Colorado sides with parents over doctors on medical marijuana for autism
Families spent hours with the state’s lawmakers convincing them that their kids need cannabis.
legislature 2018 opening day
DENVER, CO – January 10: Opening day of the second session of the 71st General Assembly in the House of Representatives at the Colorado State Capitol. January 10, 2018 in Denver, Colorado. (Photo by Joe Amon/The Denver Post via Getty Images)
Despite opposition from physicians and health experts, Colorado’s House of Representatives will now consider a bill which would add autism to the list of qualifying conditions for medical marijuana. After hearing from autism advocates, families and health experts for over five hours, a House committee voted on April 5 to allow the bill to come to a vote in the legislature.
The bill, which was introduced by Rep. Edie Hooton (D-Boulder and Gunbarrel), would allow adults as well as children under the age of 18 to treat symptoms of autism spectrum disorder (ASD), such as seizures, with the use of medical cannabis. For children, a prescription would have to be approved by two physicians.
If the bill passes, Colorado will join a number of other states which currently allow for the treatment of autism with medical marijuana. California, Oregon and Washington D.C. are among the jurisdictions which have fully legalized cannabis and list autism as a qualifying condition. Even states which have limited medical marijuana programs like Georgia have approved the treatment of autism with cannabis oils.
In Colorado, families are currently treating children who have been diagnosed with the disorder regardless of its legal status because of the effects they’ve seen firsthand. Several of those families appeared before lawmakers to testify in favor of the bill, including the Walker family from Texas.
The Walkers moved to Colorado to treat their 10-year-old son Vincent’s epileptic seizures. Seizures are currently a qualifying condition in Colorado and the Walkers have successfully treated their son using an oral CBD spray they obtain in Colorado Springs. But since Vincent no longer suffers from seizures, he may no longer qualify.
“Our son is seizure-free for the first time ever, but that also comes with consequences that he may not qualify for medical cannabis next year,” Walker’s mother said. “To know that our son would have access to medical cannabis even though he’s seizure-free would be comforting and give us a peace of mind that we don’t have right now.”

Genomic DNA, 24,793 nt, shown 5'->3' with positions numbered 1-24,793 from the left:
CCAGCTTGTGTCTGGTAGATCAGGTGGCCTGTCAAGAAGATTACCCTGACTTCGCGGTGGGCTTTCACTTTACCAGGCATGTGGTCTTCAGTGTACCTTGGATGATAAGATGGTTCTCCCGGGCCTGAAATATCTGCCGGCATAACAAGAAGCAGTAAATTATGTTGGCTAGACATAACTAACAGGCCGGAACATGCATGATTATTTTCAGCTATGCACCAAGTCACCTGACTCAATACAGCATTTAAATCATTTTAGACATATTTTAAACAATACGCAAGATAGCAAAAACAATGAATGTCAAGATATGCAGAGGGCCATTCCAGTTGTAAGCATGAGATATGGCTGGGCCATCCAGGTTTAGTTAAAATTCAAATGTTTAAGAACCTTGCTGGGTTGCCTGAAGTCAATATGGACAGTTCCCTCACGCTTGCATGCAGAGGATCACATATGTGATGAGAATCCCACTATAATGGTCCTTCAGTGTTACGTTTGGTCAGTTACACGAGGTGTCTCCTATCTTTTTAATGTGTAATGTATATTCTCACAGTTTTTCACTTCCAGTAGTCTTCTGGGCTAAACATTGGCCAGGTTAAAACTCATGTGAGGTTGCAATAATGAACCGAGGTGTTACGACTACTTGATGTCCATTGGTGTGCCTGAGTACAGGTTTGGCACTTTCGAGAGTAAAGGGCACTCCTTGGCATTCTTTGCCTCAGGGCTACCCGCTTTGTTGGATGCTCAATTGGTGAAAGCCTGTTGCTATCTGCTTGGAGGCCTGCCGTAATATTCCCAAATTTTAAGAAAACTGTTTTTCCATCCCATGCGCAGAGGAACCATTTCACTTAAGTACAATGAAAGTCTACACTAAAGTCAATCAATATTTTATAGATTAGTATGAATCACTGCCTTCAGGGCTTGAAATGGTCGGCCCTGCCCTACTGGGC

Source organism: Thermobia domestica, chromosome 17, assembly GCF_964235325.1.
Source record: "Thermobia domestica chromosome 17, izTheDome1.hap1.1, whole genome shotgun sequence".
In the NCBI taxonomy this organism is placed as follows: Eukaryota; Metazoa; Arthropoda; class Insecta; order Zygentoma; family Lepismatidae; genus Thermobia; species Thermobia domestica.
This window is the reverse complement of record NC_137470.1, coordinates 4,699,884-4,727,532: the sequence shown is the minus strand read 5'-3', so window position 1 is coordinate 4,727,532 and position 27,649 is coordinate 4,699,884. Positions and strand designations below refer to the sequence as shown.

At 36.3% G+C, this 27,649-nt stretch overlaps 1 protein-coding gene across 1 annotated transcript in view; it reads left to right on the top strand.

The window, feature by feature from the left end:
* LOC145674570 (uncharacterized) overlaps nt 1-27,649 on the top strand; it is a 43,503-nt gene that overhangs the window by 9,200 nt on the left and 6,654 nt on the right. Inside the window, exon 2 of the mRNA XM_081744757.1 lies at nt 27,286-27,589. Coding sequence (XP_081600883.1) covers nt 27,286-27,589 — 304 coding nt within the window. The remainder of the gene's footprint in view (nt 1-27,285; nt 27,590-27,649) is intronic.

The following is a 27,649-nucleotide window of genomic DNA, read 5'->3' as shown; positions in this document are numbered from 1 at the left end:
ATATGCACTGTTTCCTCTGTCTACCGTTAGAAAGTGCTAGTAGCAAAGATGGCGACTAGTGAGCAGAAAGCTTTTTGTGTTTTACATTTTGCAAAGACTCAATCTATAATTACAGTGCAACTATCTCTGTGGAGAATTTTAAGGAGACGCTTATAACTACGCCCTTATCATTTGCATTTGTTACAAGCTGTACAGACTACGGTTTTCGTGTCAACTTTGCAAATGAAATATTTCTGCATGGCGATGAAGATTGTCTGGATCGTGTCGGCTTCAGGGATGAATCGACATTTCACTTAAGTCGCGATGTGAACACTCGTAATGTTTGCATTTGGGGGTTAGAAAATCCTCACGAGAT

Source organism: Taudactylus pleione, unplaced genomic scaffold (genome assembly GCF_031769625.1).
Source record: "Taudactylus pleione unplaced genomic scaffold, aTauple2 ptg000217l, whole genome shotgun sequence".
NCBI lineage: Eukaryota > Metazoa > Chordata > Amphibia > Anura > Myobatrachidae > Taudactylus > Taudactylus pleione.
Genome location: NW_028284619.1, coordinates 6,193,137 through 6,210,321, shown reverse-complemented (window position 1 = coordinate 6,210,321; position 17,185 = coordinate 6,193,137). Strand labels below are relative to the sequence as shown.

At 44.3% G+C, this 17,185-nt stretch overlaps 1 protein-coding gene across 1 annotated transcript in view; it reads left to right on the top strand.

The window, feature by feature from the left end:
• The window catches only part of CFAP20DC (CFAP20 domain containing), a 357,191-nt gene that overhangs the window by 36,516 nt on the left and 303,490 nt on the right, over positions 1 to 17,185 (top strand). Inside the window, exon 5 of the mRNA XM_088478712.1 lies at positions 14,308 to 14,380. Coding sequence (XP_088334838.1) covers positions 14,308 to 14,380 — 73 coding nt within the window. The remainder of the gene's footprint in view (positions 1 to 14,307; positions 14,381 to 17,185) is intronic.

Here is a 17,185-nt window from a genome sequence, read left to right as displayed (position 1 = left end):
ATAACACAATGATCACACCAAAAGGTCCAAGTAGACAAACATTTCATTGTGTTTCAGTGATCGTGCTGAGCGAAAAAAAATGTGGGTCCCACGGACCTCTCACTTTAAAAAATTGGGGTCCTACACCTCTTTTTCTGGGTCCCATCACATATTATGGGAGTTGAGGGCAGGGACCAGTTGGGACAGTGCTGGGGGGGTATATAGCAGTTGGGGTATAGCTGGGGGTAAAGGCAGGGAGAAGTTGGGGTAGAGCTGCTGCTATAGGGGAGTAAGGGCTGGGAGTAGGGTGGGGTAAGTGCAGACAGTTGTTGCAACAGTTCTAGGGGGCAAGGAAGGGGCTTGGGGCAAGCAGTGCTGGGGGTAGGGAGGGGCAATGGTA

Unfortunately, the bill’s most vocal opposition has come from the state’s medical experts. Among the list of organizations opposed to the bill are the Colorado Academy of Family Physicians, the Colorado Psychiatric Society, the Children’s Hospital Colorado, the American Academy of Pediatrics and the Colorado Department of Public Health.
“Given what we do know about marijuana,” said Dr. Larry Wolk, executive director of the Colorado Department of Public Health, “it could actually be detrimental because of its interactions with other pharmaceuticals that ASD patients are already taking.”
Wolk’s biggest concern is the lack of published clinical trials conducted for the treatment of autism with medical marijuana. His concerns are shared by others in the medical community.
“We fully support research to determine the viability, benefits and risks of cannabis products as a treatment modality,” reads a statement from the Colorado Psychiatric Society, “but we do not currently have any studies that meet the medical standards for establishing safety and efficacy for children and youth with autism spectrum disorder.”
Yet lawmakers sided with the first-hand evidence provided by parents and their children, going as far as to support their cause over the bill’s original intent. When Hooton first filed her bill, it was intended to address the opioid crisis, adding acute pain to the list of qualifying conditions in addition to ASD. But lawmakers now say they will support the bill so long as it focuses on ASD and removes acute pain from its provisions.
Some critics have also pointed out that qualifying conditions fall under the Colorado Department of Public Health and Environment (CDPHE), noting that the state’s legislature is circumventing the proper process for adding new conditions. For its part, the CDPHE has not added a new condition to the list since it was enacted into law in 2002, while the legislature added PTSD in 2017.